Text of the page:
Updated: 2014-10-18 05:58:30
Gary C.K. Huang is the first Chinese president of Rotary International that has more than 1.2 million members worldwide. [Photo by Kuang Linhua/China Daily]
President of Rotary International says giving back makes you 'a better and happier person'.
When Gary C.K. Huang joined the Rotary Club 32 years ago, he never imagined that he would become the president of this international organization. Nor did he think much about the charitable services to which it's committed.
"I thought this club has important and successful people. I wanted to be part of it because it would be good for my business," says Huang, 69, current president of Rotary International and a member of the Rotary Club in Taipei.
He was right about that. But it was committing himself to the charitable endeavors later that has given him the greatest sense of achievement and satisfaction, says Huang, the first Chinese to be elected as the head of this century-old organization, which was founded in Chicago in 1905. On a recent visit to the mainland, he shared his stories and visions for the club at a Beijing Rotary Club event.
Rotary International is a service organization that brings together business and professional leaders in order to provide humanitarian services, encourage high ethical standards in all vocations, and help build goodwill and peace in the world.
There are more than 30,000 clubs and over 1.2 million members worldwide. Club members, known as Rotarians, usually meet weekly for breakfast, lunch or dinner. These are social events as well as opportunities to organize work on service goals.
Huang still vividly recalls how he started thinking about Rotary service in the wake of a terrible typhoon.
When one of his fellow Rotarians told him about an orphanage building outside of Taipei that was devastated by the storm, Huang drove with another Rotarian there to give aid.
He was shocked by the poor conditions of the buildings, home to about 60 kids. The orphanage didn't even have enough money to buy diapers for babies, he says.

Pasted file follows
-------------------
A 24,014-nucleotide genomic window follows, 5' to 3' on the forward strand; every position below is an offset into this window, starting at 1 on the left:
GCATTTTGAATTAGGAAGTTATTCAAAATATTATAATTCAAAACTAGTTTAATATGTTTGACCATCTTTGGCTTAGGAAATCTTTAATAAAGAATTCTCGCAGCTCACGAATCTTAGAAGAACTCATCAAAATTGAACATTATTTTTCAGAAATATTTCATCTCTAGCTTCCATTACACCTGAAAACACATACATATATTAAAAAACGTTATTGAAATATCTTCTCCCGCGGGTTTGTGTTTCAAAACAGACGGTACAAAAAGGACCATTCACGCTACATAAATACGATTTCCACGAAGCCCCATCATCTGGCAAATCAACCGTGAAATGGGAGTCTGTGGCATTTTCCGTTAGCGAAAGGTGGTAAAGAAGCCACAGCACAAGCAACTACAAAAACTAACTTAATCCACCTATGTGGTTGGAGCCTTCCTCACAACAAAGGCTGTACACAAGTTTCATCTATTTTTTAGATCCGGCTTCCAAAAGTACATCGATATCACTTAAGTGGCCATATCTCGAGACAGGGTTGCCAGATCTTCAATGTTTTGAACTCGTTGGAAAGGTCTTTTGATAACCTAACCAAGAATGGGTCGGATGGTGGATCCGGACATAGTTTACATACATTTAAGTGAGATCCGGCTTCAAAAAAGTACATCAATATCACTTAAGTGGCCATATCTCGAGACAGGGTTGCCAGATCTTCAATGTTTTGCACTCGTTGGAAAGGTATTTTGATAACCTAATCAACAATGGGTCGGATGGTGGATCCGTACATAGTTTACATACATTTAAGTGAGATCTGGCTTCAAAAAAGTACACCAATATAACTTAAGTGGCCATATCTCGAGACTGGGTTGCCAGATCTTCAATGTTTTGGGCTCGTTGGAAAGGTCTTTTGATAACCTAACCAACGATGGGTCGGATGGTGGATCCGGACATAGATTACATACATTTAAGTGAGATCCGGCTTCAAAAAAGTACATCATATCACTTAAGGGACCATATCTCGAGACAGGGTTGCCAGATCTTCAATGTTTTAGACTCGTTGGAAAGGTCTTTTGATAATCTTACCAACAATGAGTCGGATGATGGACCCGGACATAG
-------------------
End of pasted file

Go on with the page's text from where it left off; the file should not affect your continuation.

"I tried for a few minutes to imagine my children living in this place. But I didn't imagine it for too long. I didn't want to even think about it. Instead, I said, "OK, we have to do something here."
The Rotarians not only fixed everything damaged by the typhoon, including the roof, the kitchen and the walls, but also bought a refrigerator and an air conditioner. They also created a fund to buy diapers for the babies, Huang recalls.
"This was more than 30 years ago. But for me, it was the beginning of Rotary," he says.
"I learned what Confucius was trying to teach me. Helping others is also helping yourself. It changes who you are. One thing you learn in Rotary is that if you find you have a little extra - more than you need for yourself - you enjoy it more when you share it. It makes you a better and happier person."
A graduate of Eastern Michigan University and holder of an MBA from the College of Insurance in New York, Huang has worked in the security business all his life.
Huang resigned his other positions to fully engage himself in the Rotary Club after he was elected as its president.
Huang was born in southern China's Fujian province and grew up in Taiwan. Huang has traveled to the mainland many times for his business.
His relationship with Rotary clubs on the mainland began a long time ago, when he delivered the provisional club charter for the Beijing club when it was established 19 years ago. "It was a big honor for me," he says.
Huang is eager to establish more clubs and attract more members in China. He is also working hard to make Chinese one of the official languages for Rotary, which he believes will both attract more Chinese to the club and make the club more open to Chinese communities.
The first thing he did as president was approve 10 more provisional clubs in China. The organization is now applying to establish Rotary clubs in several Chinese cities, including Chengdu and Tianjin.
"To increase our membership, we must go beyond borders to wherever we see growth potential, such as the countries of China, Mongolia and Vietnam. I will put an emphasis on increasing female and younger members," Huang says.
Rotary clubs in Beijing and Shanghai have been involved in charitable programs including disease prevention, education and aid for women and children, according to Piper Tseng, president of the Rotary Club of Beijing, which has about 50 members.
For example, their Gift of Life project has helped fund the treatment of more than 440 children in China with congenital heart diseases, Tseng says.
Huang hopes the current club members in China will build a positive public image for Rotary so that China will become fully open to it.
"Rotary is only going to be a good influence for China," says Huang, who is impressed by the fast growth in the past few decades and believes Chinese people are ready for Rotary.
"China already has so much business and so many entrepreneurs. Rotary is a way for successful people to make a difference.
"It is also a way to help people who need it. We have millions of intelligent, creative people. Why would China not want to have them working for it, for free?"
Huang's efforts in humanitarian service have had profound influence on his family: His wife and three grown children are also Rotary members. They often share their experiences and discuss the community services their clubs provide, Huang says.
"We do Rotary work together. Then doing good becomes a family event," he says.
Mike Peters contributed to this story.